by Cindi Rigsbee
I arrived at my school one recent morning — one of the last summer weeks before the kids arrived — and realized the parking lot was full of cars. I asked a teacher I passed in the mailroom, “Who’s here today?”
“It’s the district’s new teachers,” she said. And I felt all my senses stand up at attention.
Beginning Teacher Orientation. BEGINNING. TEACHERS. These are our colleagues who are fresh out of college, who’ve spent the summer looking for jobs and then, once hired, have hit every teacher supply store in driving distance to get classroom necessities. These are the college graduates who were given inspirational teacher books before they even took off their caps and gowns.
First year teachers. The future of our profession. They’re here.
It is one of the hardest things I’ve ever done – to remain in the office and not run to them, jabbering welcomes and ohmigosh, you’re gonna LOVE it, and ask me anything, and YAY, YOU’RE HERE, and on and on.
I can only imagine how the orientation facilitators, who have planned this day for months, would respond to the crazy teacher running in and gushing over their audience. So I settled for standing in the office mailroom and thinking. (As Pooh would say, “Think. Think. Think.”)
I thought about my own first year, my own first day, and attempted to get a grasp on what I’ve learned since 1979. I thought about how teaching has changed since then, how students have changed, how learning itself is different. And I thought about what I would say to those beginning teachers if I were <oops> to find myself down the hall where they were getting oriented.
So here goes:
Hi!!! Congratulations on getting a teaching job! It’s very competitive out there these days so you are obviously the best and the brightest. Thank you for choosing the profession that makes all other professions possible. You now have the opportunity to be that person who makes a difference, that teacher who is remembered years from now when someone says, “I had Mr./Ms. So-and-So, and he/she <fill in the blank>.”
What do you want in that blank? This is your chance to shape your legacy. It’ll begin when you look out over that first group, those students who are yours. What do you want them to remember about your class?
Here’s what you need to know. You will hear (probably have already heard) negative comments about our profession (not enough money, long hours, little appreciation). But I challenge you to find anything you will love more. You are about to play the lead in Middle School Musical (…or High or Elementary School Musical…). It’s dramatic, it’s entertaining, and it’s educational!
Yes, believe me when I say that you’ll learn as much or more than your students. As a teacher I’ve learned more about math and science and history than I can ever remember learning in school. And I’ve had the opportunity to continue to study the literature that I loved as a student. They don’t call you a lifelong learner for nothing!
There’s something else you need to know. . .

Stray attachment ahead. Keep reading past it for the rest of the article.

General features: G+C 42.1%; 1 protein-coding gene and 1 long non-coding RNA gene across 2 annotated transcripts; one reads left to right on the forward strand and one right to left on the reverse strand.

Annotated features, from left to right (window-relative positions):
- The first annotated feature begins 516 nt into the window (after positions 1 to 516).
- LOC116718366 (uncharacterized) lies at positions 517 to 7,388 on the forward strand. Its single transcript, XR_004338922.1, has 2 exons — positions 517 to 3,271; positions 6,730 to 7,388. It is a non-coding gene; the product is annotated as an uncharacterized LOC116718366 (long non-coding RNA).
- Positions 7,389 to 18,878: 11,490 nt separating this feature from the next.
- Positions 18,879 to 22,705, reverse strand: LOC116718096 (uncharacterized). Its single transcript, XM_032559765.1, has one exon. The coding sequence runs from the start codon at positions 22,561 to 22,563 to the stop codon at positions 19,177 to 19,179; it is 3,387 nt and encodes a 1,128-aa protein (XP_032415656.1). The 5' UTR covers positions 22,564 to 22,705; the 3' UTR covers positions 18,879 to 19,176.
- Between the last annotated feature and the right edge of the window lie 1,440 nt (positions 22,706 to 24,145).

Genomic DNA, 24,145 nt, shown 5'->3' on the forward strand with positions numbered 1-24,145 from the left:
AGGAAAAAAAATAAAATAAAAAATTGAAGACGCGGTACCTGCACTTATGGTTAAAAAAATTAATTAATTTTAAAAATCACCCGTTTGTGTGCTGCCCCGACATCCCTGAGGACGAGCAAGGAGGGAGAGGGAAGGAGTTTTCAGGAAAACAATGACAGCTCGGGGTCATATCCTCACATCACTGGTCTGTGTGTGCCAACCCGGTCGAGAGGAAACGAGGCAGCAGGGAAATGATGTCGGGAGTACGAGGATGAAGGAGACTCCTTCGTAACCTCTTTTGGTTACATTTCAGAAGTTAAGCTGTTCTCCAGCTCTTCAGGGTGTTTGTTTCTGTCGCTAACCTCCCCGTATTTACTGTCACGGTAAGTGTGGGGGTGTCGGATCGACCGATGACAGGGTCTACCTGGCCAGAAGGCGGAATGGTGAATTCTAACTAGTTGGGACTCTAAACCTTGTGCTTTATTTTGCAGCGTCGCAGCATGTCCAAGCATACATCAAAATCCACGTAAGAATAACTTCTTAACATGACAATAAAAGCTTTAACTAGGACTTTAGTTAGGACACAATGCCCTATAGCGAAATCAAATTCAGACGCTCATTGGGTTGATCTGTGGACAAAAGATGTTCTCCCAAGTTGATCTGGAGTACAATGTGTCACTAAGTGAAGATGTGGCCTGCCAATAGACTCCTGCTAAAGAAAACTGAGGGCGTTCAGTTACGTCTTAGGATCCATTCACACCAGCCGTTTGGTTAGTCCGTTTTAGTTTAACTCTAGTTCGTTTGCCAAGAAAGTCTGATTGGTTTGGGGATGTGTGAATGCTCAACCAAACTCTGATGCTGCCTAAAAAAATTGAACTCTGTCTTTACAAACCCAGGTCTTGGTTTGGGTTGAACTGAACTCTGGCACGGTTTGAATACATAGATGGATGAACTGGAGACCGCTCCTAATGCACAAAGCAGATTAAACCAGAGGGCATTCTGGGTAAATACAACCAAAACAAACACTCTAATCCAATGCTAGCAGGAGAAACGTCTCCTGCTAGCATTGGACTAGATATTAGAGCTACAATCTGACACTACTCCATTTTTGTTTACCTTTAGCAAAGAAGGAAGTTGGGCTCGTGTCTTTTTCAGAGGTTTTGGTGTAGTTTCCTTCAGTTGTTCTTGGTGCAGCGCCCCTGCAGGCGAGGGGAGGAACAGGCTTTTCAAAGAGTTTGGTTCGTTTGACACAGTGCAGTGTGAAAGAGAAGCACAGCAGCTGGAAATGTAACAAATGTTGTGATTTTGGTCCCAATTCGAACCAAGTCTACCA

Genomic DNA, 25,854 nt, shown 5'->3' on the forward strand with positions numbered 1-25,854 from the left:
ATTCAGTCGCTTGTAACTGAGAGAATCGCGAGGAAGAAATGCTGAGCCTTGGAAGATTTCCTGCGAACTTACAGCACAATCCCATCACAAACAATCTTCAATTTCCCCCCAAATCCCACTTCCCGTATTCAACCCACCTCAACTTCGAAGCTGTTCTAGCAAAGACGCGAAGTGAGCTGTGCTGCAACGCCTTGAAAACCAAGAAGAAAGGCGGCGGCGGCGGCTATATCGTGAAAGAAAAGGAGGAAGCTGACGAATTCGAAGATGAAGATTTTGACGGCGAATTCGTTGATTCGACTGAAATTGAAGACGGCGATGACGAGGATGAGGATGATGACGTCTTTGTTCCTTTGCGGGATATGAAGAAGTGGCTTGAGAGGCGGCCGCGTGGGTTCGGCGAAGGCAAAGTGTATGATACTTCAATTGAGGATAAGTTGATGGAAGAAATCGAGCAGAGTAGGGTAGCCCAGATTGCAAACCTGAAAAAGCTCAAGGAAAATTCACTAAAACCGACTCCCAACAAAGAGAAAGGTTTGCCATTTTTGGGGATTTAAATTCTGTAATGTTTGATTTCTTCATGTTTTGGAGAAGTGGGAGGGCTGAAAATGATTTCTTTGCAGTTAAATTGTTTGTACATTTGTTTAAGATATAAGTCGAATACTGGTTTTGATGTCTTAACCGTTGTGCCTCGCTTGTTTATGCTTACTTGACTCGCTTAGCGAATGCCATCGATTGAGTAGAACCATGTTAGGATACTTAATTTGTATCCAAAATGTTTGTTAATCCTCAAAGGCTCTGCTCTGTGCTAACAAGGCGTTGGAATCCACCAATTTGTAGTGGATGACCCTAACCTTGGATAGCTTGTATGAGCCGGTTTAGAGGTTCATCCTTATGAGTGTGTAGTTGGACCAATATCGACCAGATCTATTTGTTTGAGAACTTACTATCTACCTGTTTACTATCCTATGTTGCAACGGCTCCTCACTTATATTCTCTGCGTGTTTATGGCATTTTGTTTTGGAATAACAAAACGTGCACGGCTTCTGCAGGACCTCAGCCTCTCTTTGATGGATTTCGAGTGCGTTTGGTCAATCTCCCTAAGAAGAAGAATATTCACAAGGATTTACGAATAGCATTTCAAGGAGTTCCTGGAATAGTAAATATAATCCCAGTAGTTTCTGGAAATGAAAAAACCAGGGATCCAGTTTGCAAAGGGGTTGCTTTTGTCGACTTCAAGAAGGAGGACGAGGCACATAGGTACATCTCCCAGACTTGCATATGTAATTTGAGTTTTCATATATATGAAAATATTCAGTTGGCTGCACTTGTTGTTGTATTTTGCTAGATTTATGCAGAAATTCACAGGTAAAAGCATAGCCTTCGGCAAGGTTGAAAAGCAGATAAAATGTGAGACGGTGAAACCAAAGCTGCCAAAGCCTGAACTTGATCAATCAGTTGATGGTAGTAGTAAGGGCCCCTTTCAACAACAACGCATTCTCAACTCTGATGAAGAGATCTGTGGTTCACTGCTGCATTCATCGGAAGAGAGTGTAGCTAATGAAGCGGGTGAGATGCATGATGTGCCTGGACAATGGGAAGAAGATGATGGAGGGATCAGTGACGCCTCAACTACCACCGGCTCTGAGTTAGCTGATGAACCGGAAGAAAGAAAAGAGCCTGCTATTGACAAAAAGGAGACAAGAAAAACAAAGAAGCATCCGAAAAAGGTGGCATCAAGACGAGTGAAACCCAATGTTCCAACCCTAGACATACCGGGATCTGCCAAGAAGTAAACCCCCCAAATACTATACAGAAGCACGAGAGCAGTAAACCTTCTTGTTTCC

Teaching has changed, and students have changed – even since you were in high school. It’s a speeding bullet, a shooting star…this teaching thing…and you’ll stay energized just trying to keep up with it. Every school year is new, a starting over, a way to change what didn’t work and refine what did. Every school day is different from the one before – with 30 young “variables” sitting in those seats. (I told you I learned some math.) The way you teach a concept could change from one class period to another; a student’s behavior can take a nosedive (and pull back up again) from one minute to the next. Be ready for the ride.
You will laugh every day. You may cry some. You’ll be so exhausted you can’t sleep. But you’ll get up each morning knowing that what you do is important. And not everyone can say that. You’ll make best friends with your colleagues up and down the hallways who look at you from the trenches and know what your day is like. You’ll join the fight at the jammed copy machine with them and cheer on your school’s teams. They’ll attend your wedding and throw you a baby shower. You can change schools or move to the central office, but those teachers from your first few years will be your friends for life.
Free therapy for life
Your students will unknowingly teach you more about yourself than you’ve learned before. How you react to their successes, and their failures, will say so much about who you are. 180 days of character building, that’s what a school is…for teachers and students.
Welcome to teaching. Take a deep breath and give it all you’ve got. I promise you’ll get back more than you give.
And my advice to you? Design lessons, attend faculty meetings, and disaggregate student test data with your BRAIN. But teach with your HEART. It’s as simple as that.
Cindi Rigsbee has been a classroom teacher, coach and teacher leader for more than 30 years. She was the 2008 North Carolina Teacher of the Year and one of four finalists for National TOY in 2009. She is currently on loan from the Orange County (NC) Schools serving as a regional facilitator of state teacher support programs.
Cindi’s inspirational book about the teaching life, Finding Mrs. Warnecke, was published by Jossey-Bass/Wiley in 2010. She blogs at The Dream Teacher and is frequently seen on Twitter @cindirigsbee. Browse more of her reflections and inspirational articles at the Writing page of her website.